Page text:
Fruits (capsules): Sessile, about 8 mm in diameter, slightly and very obtusely 3-lobed or trigonous, glabrous seeds 3,5 mm in diame, globose-ovoid, abruptly acute, truncate at the base, minutely tuberculate on the dorsal side and with a broad smooth stripe on the ventral side, glabrous, dark-brown.
Seeds: Subglobose, 3.5 mm 0, minutely tuberculate.
Subspecies, varieties, forms and cultivars of plants belonging to the Euphorbia clavarioides group
- Euphorbia clavarioides Boiss.: Distribution: Eastern Cape, KwaZulu-Natal, Northern Cape, Western Cape and Lesotho.
- Euphorbia clavarioides f. cristata hort.: crested form.
- Euphorbia clavarioides var. truncata (N.E.Br.) A.C.White, R.A.Dyer & B.Sloane: Branches rarely re-branching, forming a flattened or convex cushion, inner bramches 8 mm, outer branches to 7 cm. Distribution: North-West Provinces to KwaZulu-Natal, Gauteng and Mpumalanga.
Bibliography: Major references and further lectures
1) Urs Eggli “Illustrated Handbook of Succulent Plants: Dicotyledons” Springer Science & Business Media, 2002
2) N. E. Brown, J. Hutchinson and D. Prain “Flora Capensis”, Vol 5, Part 2, page 216, 1925
3) John Manning, Colin Paterson-Jones “Southern African Wild Flowers: Jewels of the Veld” Struik, 2004
4) Peter Clough, Philip D. A. McMillan Browse “Gardening on the Edge: Drawing on the Cornwall Experience” Alison Hodge Publishers, 2004
5) Pooley, E.“Mountain flowers: a field guide to the flora of the Drakensberg and Lesotho.” Natal Flora Publications Trust, Durban. 2003.
6) Archer, R.H., Victor, J.E. & von Staden, L. 2014. Euphorbia clavarioides Boiss. National Assessment: Red List of South African Plants version 2015.1. Accessed on 2016/05/08
7) Ione Rudner “Khoisan Pigments and Paints and Their Relationship to Rock Paintings” South African Museum, 1982
8) Inez C. Verdoorn, L. E. W. Codd “Wild Flowers of the Transvaal” Trustees, Wild Flowers of The Transvaal Book Fund, 1962
Cultivation and Propagation: Euphorbia clavarioides forms a multi-headed, hardy cushion, and looks well between stones in a well-drained situation. It likes a sunny position. It does best in a mineral soil, good drainage is essential. Water sparingly during the summer months and keep dry in winter. It is a slow growing long lived plant and once established, it will be content in its position and with its soil for years. It can tolerate moderate shade, and a plant that has been growing in shade should be slowly hardened off before placing it in full sun as the plant will be severely scorched if moved too suddenly from shade into sun. Euphorbia clavarioides has a large tap root and requires a relatively deep pot.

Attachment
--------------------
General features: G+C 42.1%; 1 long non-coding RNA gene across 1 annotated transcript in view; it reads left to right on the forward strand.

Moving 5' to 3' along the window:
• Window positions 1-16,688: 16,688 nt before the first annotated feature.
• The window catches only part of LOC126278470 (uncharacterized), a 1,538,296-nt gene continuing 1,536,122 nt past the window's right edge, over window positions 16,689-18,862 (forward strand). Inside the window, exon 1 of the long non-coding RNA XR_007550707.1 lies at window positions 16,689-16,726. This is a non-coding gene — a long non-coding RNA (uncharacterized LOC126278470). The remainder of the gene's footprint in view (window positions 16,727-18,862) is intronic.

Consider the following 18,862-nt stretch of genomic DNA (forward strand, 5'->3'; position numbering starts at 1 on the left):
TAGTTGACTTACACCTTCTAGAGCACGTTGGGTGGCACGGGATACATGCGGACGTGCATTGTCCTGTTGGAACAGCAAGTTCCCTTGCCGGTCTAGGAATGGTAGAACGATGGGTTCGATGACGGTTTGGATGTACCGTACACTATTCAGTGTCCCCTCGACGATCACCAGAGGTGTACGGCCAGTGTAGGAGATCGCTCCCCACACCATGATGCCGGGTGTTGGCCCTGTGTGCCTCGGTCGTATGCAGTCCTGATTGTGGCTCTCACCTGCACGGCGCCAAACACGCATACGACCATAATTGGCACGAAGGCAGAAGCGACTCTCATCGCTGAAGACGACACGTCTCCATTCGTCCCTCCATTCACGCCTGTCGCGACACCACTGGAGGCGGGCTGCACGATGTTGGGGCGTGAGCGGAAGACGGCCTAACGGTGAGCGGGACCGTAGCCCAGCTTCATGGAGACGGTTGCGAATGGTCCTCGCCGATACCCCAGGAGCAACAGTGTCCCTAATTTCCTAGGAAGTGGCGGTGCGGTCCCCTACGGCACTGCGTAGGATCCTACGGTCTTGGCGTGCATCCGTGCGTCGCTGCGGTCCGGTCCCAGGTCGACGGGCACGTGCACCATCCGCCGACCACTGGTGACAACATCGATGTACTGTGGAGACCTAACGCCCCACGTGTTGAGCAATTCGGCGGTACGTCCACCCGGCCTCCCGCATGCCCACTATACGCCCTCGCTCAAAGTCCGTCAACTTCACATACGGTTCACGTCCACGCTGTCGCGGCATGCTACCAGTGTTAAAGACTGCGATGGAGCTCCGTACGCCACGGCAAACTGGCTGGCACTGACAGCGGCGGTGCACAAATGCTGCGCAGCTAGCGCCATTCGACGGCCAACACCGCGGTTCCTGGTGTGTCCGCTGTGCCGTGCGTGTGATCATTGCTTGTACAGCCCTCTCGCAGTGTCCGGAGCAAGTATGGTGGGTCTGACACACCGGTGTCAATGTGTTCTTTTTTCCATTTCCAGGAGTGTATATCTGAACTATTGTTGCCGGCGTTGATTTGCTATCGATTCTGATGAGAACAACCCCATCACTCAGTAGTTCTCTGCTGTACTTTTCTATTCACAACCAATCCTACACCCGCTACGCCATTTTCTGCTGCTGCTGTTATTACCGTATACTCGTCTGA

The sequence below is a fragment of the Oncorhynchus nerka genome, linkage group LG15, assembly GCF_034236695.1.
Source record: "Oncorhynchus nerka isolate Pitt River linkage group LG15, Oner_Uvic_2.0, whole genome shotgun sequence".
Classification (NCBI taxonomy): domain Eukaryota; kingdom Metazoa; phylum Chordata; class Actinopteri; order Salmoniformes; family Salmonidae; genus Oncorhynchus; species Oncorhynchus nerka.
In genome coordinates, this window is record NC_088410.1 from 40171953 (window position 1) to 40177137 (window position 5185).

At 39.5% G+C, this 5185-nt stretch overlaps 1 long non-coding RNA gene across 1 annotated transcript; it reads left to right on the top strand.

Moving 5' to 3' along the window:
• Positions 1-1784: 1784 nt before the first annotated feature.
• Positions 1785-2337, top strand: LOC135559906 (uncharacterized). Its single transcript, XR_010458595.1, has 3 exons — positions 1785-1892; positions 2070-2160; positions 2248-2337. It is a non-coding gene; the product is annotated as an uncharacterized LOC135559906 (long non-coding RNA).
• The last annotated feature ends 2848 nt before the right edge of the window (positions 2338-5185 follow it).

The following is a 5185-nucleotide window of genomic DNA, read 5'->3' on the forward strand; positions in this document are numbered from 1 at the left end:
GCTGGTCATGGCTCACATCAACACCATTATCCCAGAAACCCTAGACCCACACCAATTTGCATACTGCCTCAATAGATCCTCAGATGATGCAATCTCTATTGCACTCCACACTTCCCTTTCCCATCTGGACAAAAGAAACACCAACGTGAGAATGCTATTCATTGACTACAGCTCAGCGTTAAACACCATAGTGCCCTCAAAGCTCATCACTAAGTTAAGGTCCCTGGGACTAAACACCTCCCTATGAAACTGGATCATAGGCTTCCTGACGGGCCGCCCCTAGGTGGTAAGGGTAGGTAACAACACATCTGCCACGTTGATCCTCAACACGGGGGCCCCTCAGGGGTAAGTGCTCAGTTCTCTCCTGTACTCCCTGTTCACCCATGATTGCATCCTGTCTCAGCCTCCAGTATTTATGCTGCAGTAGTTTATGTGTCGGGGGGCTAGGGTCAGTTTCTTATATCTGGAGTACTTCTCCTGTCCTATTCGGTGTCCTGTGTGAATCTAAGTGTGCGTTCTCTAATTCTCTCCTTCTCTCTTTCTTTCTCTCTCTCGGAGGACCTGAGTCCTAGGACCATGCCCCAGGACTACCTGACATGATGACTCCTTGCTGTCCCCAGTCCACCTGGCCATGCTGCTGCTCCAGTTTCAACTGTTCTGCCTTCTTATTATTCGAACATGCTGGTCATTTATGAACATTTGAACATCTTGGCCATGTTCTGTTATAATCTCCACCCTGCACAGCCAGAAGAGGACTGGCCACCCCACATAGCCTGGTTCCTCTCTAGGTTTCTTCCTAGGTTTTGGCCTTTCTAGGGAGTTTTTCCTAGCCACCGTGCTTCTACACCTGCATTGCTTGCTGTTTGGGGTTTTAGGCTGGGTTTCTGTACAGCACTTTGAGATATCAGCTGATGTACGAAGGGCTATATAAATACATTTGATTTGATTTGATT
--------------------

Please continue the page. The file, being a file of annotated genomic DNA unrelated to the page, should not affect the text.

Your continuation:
Propagation: Seed, cuttings (separate heads). If you remove an offset, remember to let it dry for a week or so, letting the wound heal (cuttings planted too soon easily rot before they can grow roots). It is better to wash the cut to remove the latex.
Traditional uses: Euphorbia clavarioides is a cushion type of Euphorbia which is regularly scarified by Basotho herdboys and the dried latex later collected for use as chewing-gum.
Warning: As with all other Euphorbias, when a plant gets damaged it exudes a thick white milky sap known as latex. This latex is poisonous and may irritate skin, so pay extreme attention not to get any in your eyes or mouth.
Cultivated plants must be handled carefully.